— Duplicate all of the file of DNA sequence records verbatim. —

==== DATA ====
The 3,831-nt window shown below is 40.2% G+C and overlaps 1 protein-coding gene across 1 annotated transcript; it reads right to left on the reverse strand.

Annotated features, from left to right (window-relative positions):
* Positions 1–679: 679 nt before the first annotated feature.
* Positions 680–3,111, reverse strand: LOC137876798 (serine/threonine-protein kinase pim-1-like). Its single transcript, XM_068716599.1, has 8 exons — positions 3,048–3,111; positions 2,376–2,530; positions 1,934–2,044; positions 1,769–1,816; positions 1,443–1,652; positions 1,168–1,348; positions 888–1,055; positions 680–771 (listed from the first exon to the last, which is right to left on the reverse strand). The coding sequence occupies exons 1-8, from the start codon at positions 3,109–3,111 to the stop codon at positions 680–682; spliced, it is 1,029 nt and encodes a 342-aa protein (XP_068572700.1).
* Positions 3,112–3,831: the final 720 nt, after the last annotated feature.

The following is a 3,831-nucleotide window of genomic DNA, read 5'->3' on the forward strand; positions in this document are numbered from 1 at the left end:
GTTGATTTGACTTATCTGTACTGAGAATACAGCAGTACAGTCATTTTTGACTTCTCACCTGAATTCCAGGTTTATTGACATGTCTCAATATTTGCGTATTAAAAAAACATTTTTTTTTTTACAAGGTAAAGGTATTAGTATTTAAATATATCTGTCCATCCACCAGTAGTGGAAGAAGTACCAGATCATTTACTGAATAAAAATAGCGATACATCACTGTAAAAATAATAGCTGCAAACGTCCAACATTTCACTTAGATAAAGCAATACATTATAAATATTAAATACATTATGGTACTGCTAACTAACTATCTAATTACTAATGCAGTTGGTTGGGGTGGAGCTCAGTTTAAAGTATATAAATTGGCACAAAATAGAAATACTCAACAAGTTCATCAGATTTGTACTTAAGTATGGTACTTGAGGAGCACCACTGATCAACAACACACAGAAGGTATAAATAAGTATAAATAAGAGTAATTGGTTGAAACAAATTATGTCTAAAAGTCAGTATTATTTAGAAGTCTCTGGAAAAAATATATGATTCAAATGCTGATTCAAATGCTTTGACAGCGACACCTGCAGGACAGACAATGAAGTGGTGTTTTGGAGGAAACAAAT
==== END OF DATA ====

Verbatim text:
The 3,831-nt window shown below is 40.2% G+C and overlaps 1 protein-coding gene across 1 annotated transcript; it reads right to left on the reverse strand.

Annotated features, from left to right (window-relative positions):
* Positions 1–679: 679 nt before the first annotated feature.
* Positions 680–3,111, reverse strand: LOC137876798 (serine/threonine-protein kinase pim-1-like). Its single transcript, XM_068716599.1, has 8 exons — positions 3,048–3,111; positions 2,376–2,530; positions 1,934–2,044; positions 1,769–1,816; positions 1,443–1,652; positions 1,168–1,348; positions 888–1,055; positions 680–771 (listed from the first exon to the last, which is right to left on the reverse strand). The coding sequence occupies exons 1-8, from the start codon at positions 3,109–3,111 to the stop codon at positions 680–682; spliced, it is 1,029 nt and encodes a 342-aa protein (XP_068572700.1).
* Positions 3,112–3,831: the final 720 nt, after the last annotated feature.

The following is a 3,831-nucleotide window of genomic DNA, read 5'->3' on the forward strand; positions in this document are numbered from 1 at the left end:
GTTGATTTGACTTATCTGTACTGAGAATACAGCAGTACAGTCATTTTTGACTTCTCACCTGAATTCCAGGTTTATTGACATGTCTCAATATTTGCGTATTAAAAAAACATTTTTTTTTTTACAAGGTAAAGGTATTAGTATTTAAATATATCTGTCCATCCACCAGTAGTGGAAGAAGTACCAGATCATTTACTGAATAAAAATAGCGATACATCACTGTAAAAATAATAGCTGCAAACGTCCAACATTTCACTTAGATAAAGCAATACATTATAAATATTAAATACATTATGGTACTGCTAACTAACTATCTAATTACTAATGCAGTTGGTTGGGGTGGAGCTCAGTTTAAAGTATATAAATTGGCACAAAATAGAAATACTCAACAAGTTCATCAGATTTGTACTTAAGTATGGTACTTGAGGAGCACCACTGATCAACAACACACAGAAGGTATAAATAAGTATAAATAAGAGTAATTGGTTGAAACAAATTATGTCTAAAAGTCAGTATTATTTAGAAGTCTCTGGAAAAAATATATGATTCAAATGCTGATTCAAATGCTTTGACAGCGACACCTGCAGGACAGACAATGAAGTGGTGTTTTGGAGGAAACAAAT